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Human feces and urine contain a motherlode of health data: 'Smart toilets' detect daily fluctuations, serious disease

Human feces and urine contain a motherlode of health data: 'Smart toilets' detect daily fluctuations, serious disease
Credit: Science Translational Medicine (2023). DOI: 10.1126/scitranslmed.abk3489

A disease-detecting toilet capable of a range of monitoring and surveillance activities could soon be reality, and while the device may test for everything from how fast your urine flows to reporting on your vital signs, some people may be a bit squeamish about daily health updates from the ubiquitous receptacle for smelly wastes.

The new spin on the loo is called a "smart ," and it is being developed at Stanford University in California. There, researchers are transforming the old porcelain throne into a high tech screening and monitoring device that incorporates artificial intelligence and is connected to cloud-based technology. Stanford scientists are testing the smart toilet in studies with participants who've volunteered to have their wastes scrutinized before they're flushed.

One of the prototype toilets is in the home of Stanford researcher, Dr. Seung-min Park, who, on the university's website, is credited with being the inventor of the Precision Health Toilet.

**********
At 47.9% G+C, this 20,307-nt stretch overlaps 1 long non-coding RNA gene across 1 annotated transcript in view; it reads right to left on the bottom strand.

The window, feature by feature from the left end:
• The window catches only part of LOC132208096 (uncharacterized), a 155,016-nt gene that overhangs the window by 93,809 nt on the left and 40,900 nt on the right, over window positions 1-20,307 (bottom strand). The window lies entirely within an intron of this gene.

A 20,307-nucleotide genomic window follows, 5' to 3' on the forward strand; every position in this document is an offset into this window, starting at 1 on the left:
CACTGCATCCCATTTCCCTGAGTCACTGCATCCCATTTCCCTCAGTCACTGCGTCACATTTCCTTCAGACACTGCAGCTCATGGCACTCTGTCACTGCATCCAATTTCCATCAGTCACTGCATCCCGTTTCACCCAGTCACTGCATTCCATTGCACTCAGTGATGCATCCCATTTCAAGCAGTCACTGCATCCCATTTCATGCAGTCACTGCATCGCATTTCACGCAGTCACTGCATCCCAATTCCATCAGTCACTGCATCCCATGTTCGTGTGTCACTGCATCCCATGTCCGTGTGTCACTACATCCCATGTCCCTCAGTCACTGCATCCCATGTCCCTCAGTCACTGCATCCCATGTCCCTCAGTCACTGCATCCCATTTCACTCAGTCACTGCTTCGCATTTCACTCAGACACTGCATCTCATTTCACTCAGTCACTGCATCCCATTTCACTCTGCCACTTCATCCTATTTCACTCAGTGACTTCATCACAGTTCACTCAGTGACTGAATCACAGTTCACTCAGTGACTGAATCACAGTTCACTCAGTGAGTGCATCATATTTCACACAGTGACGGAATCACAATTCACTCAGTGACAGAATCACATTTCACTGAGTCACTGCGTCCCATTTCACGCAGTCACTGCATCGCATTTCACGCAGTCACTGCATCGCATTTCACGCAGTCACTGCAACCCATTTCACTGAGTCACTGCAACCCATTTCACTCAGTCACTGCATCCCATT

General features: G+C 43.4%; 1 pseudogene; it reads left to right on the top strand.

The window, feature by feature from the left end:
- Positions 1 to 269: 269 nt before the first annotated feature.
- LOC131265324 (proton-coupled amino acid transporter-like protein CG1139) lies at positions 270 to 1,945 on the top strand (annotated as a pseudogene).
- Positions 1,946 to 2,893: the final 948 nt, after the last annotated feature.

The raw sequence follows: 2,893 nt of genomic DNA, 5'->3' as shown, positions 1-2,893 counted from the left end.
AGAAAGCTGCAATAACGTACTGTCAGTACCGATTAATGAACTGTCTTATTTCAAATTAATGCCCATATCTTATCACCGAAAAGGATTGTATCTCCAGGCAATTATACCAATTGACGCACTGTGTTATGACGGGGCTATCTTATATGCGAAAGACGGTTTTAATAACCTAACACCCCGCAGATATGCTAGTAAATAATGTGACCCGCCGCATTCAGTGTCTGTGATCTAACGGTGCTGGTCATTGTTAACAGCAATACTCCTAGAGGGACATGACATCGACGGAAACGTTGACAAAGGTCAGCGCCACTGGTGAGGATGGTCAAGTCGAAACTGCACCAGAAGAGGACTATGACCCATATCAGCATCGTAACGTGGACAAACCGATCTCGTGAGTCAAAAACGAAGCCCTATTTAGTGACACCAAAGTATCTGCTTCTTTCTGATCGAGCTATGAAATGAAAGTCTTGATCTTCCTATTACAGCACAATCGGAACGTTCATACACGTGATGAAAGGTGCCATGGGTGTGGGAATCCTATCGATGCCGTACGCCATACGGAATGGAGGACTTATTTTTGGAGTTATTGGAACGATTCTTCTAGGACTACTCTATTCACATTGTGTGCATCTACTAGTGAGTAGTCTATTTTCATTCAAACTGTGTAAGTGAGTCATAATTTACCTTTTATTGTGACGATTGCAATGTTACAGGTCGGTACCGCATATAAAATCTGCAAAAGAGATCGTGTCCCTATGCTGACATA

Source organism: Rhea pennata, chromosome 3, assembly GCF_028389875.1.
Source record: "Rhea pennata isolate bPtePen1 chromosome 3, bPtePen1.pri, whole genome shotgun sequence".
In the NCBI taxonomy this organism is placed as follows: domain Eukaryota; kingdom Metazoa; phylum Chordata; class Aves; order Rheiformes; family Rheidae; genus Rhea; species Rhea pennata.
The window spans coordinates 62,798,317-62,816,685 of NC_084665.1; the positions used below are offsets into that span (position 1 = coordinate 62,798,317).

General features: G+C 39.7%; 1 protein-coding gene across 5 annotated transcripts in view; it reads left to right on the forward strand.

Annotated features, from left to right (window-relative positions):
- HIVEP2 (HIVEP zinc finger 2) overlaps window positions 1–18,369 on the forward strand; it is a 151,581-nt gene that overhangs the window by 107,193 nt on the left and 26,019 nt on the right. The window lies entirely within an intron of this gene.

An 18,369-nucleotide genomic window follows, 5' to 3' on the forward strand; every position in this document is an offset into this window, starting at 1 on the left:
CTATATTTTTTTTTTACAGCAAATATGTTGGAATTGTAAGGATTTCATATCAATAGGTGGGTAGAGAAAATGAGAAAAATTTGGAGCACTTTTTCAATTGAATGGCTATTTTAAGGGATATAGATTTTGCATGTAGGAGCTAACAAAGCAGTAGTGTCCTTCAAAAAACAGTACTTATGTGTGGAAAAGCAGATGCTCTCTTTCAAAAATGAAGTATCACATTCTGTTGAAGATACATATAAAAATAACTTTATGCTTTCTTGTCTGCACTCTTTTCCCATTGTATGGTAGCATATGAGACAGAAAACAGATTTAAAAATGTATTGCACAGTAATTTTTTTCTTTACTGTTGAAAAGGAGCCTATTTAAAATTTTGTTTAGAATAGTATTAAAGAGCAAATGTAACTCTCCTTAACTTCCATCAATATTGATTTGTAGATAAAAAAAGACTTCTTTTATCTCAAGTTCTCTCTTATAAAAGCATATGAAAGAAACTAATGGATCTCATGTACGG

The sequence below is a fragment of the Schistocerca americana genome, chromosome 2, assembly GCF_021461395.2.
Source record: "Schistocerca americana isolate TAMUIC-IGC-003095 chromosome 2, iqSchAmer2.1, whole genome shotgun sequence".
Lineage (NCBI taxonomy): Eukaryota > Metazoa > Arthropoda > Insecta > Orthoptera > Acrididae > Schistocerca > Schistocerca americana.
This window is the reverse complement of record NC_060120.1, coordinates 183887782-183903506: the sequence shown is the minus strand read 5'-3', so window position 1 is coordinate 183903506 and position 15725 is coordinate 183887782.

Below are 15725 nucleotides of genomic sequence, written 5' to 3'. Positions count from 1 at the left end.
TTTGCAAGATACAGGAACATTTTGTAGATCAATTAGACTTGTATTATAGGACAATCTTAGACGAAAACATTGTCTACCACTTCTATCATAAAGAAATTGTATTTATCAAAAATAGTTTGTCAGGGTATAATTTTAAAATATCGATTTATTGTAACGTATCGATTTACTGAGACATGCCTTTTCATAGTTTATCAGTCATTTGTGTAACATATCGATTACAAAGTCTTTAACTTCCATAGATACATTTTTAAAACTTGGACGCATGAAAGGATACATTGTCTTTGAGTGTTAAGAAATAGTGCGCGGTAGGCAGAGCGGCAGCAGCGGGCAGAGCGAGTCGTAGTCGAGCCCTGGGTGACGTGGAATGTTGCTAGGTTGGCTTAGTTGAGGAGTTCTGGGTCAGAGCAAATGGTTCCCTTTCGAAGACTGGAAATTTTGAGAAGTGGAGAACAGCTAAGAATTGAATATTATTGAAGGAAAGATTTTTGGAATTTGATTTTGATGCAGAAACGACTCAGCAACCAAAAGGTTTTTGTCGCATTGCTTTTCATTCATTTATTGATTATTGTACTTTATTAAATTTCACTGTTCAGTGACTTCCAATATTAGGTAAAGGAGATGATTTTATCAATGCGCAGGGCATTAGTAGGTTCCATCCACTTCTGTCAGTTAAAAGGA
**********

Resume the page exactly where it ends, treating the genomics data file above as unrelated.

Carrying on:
In addition to all of the health parameters that are screened by the smart toilet, the device also records each time number one and number two are deposited, giving the user a complete tally every 87 days. As a veritable home-based laboratory, the Stanford research team sees the smart toilet destined for bathrooms around the world.

Reporting in Science Translational Medicine, Park and colleagues describe the system as "passive monitoring," a non-invasive method, they say, that is being designed to use to extract vital health information from human poop and pee.

"We think that there's a psychological barrier. That's one of the most impeding factors for smart toilet development," Park said during a journal Science podcast, referring to paltry few advances in the use of smart toilets for broad-scale health monitoring.

"People just think that it's too dirty or it's unpleasant," he continued. "Even scientists believe that it's not a worthy subject to investigate. That's the reason why I started this project at the School of Medicine, because [] are always dealing with a human substance, such as blood, and urine and stool every day. They're more open-minded dealing with human excreta."

Among health data drawn from the toilet, the smart model records urine color and fecal morphology. "That's all very important information for physicians," Park said during the podcast. "Actually, I talked to various gastrointestinal doctors [and] urology doctors and they're very eager to know those kinds of parameters."